Friday, May 1, 2020

Birding it

I woke in the middle of the night to hear pounding rain on the roof and wind ripping through the trees.  When I woke again, all was still and a quite overcast day predicted some time in the canoe.

My start was late enough and my interest in traveling any distance low enough that I set out for the East River to check on the bird life.  I put in about a hour before low tide so much of the silt bank was exposed.  This always draws the Willets and other shore birds to the water's edge.

Willets were quite active around the put in with far more of them audible than visible.  I like to think that I see most of them as I paddle up river, but that may not at all be true.  If a Willet holds still you can miss seeing it from 10 yards.  The feather color blends in well with the silt.  If they lift their wings it's easy to spot them from 200 yards with the broad white and black bars exposed.

Common Loon in summer colors
I take a short side trip up the channel that leads south away from Cedar Island.  This brings out a sentinel Willet that flies high above calling out warnings.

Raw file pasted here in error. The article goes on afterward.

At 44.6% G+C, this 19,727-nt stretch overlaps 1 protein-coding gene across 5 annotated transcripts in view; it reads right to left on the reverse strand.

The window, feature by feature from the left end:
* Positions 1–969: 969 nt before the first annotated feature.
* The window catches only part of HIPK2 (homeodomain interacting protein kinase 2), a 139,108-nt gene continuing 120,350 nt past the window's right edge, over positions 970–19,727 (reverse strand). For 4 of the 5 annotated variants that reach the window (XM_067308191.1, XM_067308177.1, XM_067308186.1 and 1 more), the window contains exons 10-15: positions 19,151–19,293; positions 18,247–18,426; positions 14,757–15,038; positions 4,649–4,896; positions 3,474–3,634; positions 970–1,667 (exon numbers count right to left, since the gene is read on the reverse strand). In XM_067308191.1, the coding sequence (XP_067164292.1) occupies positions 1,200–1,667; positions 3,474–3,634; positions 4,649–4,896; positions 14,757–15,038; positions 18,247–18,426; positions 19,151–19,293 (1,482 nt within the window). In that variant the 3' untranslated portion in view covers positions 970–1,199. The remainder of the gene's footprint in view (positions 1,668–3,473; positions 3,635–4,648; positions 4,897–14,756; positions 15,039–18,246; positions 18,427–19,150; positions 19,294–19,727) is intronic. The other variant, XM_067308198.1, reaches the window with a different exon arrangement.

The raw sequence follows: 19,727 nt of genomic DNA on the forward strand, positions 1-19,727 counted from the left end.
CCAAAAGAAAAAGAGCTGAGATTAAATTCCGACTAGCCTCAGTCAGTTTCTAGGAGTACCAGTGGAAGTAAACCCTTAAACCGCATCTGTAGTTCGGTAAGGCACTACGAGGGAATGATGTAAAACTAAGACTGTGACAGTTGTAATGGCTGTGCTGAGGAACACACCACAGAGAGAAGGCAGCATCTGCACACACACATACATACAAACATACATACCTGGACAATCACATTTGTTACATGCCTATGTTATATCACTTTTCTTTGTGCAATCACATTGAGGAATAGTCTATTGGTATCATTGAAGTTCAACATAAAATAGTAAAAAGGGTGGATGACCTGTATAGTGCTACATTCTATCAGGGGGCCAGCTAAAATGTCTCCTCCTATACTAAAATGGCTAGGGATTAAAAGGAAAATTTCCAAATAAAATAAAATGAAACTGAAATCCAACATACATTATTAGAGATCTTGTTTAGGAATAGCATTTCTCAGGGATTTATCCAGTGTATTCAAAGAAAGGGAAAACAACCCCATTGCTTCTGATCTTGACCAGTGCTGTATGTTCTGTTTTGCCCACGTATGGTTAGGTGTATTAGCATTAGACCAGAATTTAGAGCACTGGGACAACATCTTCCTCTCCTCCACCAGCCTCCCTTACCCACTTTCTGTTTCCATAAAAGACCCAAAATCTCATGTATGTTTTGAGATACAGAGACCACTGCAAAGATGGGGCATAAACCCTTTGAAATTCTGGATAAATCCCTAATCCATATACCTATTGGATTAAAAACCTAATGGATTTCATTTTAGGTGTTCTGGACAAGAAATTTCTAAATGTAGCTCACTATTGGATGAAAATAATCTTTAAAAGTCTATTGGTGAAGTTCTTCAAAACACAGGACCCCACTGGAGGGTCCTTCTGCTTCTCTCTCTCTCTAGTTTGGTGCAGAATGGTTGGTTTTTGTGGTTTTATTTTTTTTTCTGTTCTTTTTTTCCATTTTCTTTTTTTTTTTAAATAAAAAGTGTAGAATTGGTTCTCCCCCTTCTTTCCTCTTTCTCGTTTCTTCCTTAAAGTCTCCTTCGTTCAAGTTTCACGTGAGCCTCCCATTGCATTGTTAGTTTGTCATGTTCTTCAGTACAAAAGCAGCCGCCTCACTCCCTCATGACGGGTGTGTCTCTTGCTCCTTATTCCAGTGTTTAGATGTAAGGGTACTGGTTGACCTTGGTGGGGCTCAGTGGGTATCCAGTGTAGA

Two bends up I find a Common Loon in summer colors.  Loons winter in this area, but it seems late to see this bird here at this time.  In fact, I can't recall ever seeing a Loon in summer colors in this area.  I observe and it seems healthy enough.  It is diving and when I near it takes a long evasive dive.

Just below the Big Bends a Hawk sets into a tree and begins ripping its lunch apart.  Looks like an immature Red Tail, not particularly large and with fairly light coloring, but it has a red tail.

There's still a good number of Yellow Legs.  They'll move north to nest.

Yellow Legs strutting its stuff
The Big Bends has more Willets than I remember.  I've never counted, but when I first started paddling here I would see 2 or 3.  Last year it was perhaps 6 or 8.  It's clearly much more and it seems that they've colonized this spot.  I always thought that it looked like Willet nesting ground.  The island in the middle bend might have a couple of nests on it.  There's been several Willets on the island each time I've come this way.

Far enough, I return.  I spot the Canada Geese pair just above the Post Road Bridge.  Both are head low and not moving, so the suspected nest is an actual nest.  It is not far from the top of the bank.

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